While there’s evidence to indicate that the COVID-19 pandemic is becoming more manageable, we’re likely years away from fully understanding its impact. Scholars will spend years, if not decades working through first-hand accounts, medical documentation, news stories, and more to unpack what the world collectively experienced.
But even though the introduction of vaccines is causing a renewed sense of hope and optimism, we’re not out of the woods yet – and parents will probably be the first to tell you that. Though the last year and then some have been trying for most folks, parents faced the unenviable task of balancing priorities without much in terms of support.
Organizations that previously provided perks like childcare and on-site fitness facilities shuttered. Daycares and schools bounced from remote to in-person and back again. Colleges required the careful orchestration of on-campus living, off-campus learning, and continual testing to try and keep students safe.
Caught somewhere in the middle of this were the parents, just trying to keep going.
For some, the work-life integration act turned flaming tightrope walk proved to be too much. And in turn, a considerable number of parents, particularly women, left the workforce entirely.
However, this devastating loss shined a light on deep-seated issues affecting working parents – and what some companies have done to support these employees.
When COVID started spreading and lockdowns took effect worldwide, the CEO of MURAL, a digital workspace for visual collaboration, reached out to Head of Culture and Collaboration Laïla von Alvensleben and asked what the company could do for employees juggling work and homeschooling their children.
Recognizing the need to keep kids both entertained and educated, MURAL moved quickly to develop a homeschool program as an extracurricular activity. The program delivered weekly resources focused on specific themes to keep children engaged and offer parents some of the structure missing from their routines.
Partnering with bilingual content creators, MURAL stood up the program in one week, with options for children of different ages. von Alvensleben commented,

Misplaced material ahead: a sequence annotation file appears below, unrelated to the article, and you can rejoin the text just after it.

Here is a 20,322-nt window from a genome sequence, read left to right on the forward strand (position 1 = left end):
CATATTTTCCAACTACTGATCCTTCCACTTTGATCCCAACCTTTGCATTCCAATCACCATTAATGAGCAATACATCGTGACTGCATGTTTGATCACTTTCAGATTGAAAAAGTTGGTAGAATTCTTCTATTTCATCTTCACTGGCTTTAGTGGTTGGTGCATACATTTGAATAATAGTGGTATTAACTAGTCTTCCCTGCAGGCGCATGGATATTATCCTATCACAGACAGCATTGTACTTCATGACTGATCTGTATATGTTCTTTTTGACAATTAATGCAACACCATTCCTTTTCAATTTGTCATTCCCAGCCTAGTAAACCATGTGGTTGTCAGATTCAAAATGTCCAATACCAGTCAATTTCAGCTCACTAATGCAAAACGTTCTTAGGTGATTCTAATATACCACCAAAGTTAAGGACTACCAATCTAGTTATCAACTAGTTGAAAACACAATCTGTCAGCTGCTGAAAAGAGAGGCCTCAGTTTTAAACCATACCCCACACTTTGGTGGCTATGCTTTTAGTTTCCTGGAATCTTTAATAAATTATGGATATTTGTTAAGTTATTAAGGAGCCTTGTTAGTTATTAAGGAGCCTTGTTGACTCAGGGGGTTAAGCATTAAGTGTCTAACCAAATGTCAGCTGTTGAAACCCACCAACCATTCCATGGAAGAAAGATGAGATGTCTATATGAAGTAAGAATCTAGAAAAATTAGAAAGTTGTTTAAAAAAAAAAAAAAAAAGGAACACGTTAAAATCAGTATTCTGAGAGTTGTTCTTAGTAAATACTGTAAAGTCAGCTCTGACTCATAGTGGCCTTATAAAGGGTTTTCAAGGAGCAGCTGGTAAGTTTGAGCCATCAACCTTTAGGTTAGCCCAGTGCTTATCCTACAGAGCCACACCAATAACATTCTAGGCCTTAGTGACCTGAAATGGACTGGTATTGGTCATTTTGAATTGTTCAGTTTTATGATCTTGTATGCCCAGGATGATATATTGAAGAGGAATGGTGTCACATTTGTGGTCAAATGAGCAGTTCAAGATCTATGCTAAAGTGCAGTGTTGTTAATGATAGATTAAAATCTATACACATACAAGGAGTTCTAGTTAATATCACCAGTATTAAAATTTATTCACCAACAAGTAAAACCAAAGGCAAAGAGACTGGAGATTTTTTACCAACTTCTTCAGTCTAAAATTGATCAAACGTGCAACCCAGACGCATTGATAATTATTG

“The parents were really grateful. That’s the first word that comes to mind. And they were excited too. I think it helped parents feel a little less overwhelmed while they were juggling so many other things and so many changes.”
Doist, the company behind the productivity app, Todoist, and communication app, Twist, has been remote for over a decade, shared Brenna Loury, Head of Marketing. As such, she explained, Doist has perfected a set of tools and workflows that support remote work and built a culture based around asynchronous communication.
Loury said, “We’ve been operating under this type of methodology forever. That gives our team members, no matter their circumstances, the flexibility to never feel like they have to respond immediately. We’ve always had a company policy that you should respond within 24 hours, but even that’s pretty loose.”
She continued, “Building a team culture around asynchronous communication is really the best practice that companies should aim for. That way, you’re giving parents the opportunity to act like parents, allowing them to work odd hours and when they have a moment free. Then they’re not feeling this immense pressure to respond in real-time.”
Autonomy for All
Over the last year, we’ve heard endless talk about resilience, agility, flexibility, adaptability, and the like. But it isn’t easy to find the time to build these out when you’re one person just trying to get through the day. That’s why much of this conversation goes back to what employers can do for their workforce.
In the case of MURAL and Doist, both organizations empower parents through autonomy.
Beyond the homeschool offering, MURAL also created content about identifying the symptoms of burnout and introduced an Employee Assistance Program to connect employees with the support they need when they need it. von Alvensleben said, “We wanted to help managers understand how to identify burnout in a preventative way. We also opened this up to other employees just to help them understand their own wellbeing, both mental and physical.”
As a remote-first company, Doist spent much of the last year reinforcing its commitment to autonomy.
Loury noted, “I think it’s a huge mentality shift for a lot of people. But I think the sooner companies adopt this mentality, the faster the parents on their team will be able to work more efficiently. This isn’t just for parents but for the wellbeing and productivity of everybody on the team.”
She offered, “Instead of these crazy tactics of monitoring if people are at their desk or having people check-in at certain hours of the day, you should optimize their workflows to see, did this person commit to what they said they were going to commit to? Are they reaching their deadlines?
It’s pretty clear when that’s not happening and when that becomes a pattern of behavior. We’re talking about a lot of big mentality and cultural shifts. I recognize that that doesn’t necessarily happen overnight, but companies can take baby steps in this direction and ultimately convert their culture to a culture of trust.”